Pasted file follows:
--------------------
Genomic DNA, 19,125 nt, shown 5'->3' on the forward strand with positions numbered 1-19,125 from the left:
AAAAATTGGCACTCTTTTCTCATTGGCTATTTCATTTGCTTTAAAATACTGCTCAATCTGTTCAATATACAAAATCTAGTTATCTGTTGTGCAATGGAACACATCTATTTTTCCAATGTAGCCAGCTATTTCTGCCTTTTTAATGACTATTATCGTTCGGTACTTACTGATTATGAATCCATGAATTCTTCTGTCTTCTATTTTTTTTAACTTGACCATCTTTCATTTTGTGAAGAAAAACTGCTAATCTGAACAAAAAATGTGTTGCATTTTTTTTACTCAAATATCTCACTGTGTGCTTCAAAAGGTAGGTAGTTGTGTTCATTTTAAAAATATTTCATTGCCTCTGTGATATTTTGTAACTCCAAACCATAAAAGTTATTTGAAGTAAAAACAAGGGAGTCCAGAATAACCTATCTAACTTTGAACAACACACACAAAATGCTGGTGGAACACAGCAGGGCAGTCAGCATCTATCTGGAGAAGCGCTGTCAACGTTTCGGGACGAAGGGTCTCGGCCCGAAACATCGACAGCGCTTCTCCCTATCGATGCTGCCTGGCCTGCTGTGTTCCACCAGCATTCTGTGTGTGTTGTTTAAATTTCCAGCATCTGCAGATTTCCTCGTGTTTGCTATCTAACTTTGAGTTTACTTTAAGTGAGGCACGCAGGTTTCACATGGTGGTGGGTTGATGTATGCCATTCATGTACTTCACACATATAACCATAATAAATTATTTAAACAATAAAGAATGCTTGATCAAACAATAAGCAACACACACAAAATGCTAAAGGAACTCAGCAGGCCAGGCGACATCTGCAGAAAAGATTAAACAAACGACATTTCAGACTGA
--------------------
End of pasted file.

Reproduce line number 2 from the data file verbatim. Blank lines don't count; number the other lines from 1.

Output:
AAAAATTGGCACTCTTTTCTCATTGGCTATTTCATTTGCTTTAAAATACTGCTCAATCTGTTCAATATACAAAATCTAGTTATCTGTTGTGCAATGGAACACATCTATTTTTCCAATGTAGCCAGCTATTTCTGCCTTTTTAATGACTATTATCGTTCGGTACTTACTGATTATGAATCCATGAATTCTTCTGTCTTCTATTTTTTTTAACTTGACCATCTTTCATTTTGTGAAGAAAAACTGCTAATCTGAACAAAAAATGTGTTGCATTTTTTTTACTCAAATATCTCACTGTGTGCTTCAAAAGGTAGGTAGTTGTGTTCATTTTAAAAATATTTCATTGCCTCTGTGATATTTTGTAACTCCAAACCATAAAAGTTATTTGAAGTAAAAACAAGGGAGTCCAGAATAACCTATCTAACTTTGAACAACACACACAAAATGCTGGTGGAACACAGCAGGGCAGTCAGCATCTATCTGGAGAAGCGCTGTCAACGTTTCGGGACGAAGGGTCTCGGCCCGAAACATCGACAGCGCTTCTCCCTATCGATGCTGCCTGGCCTGCTGTGTTCCACCAGCATTCTGTGTGTGTTGTTTAAATTTCCAGCATCTGCAGATTTCCTCGTGTTTGCTATCTAACTTTGAGTTTACTTTAAGTGAGGCACGCAGGTTTCACATGGTGGTGGGTTGATGTATGCCATTCATGTACTTCACACATATAACCATAATAAATTATTTAAACAATAAAGAATGCTTGATCAAACAATAAGCAACACACACAAAATGCTAAAGGAACTCAGCAGGCCAGGCGACATCTGCAGAAAAGATTAAACAAACGACATTTCAGACTGA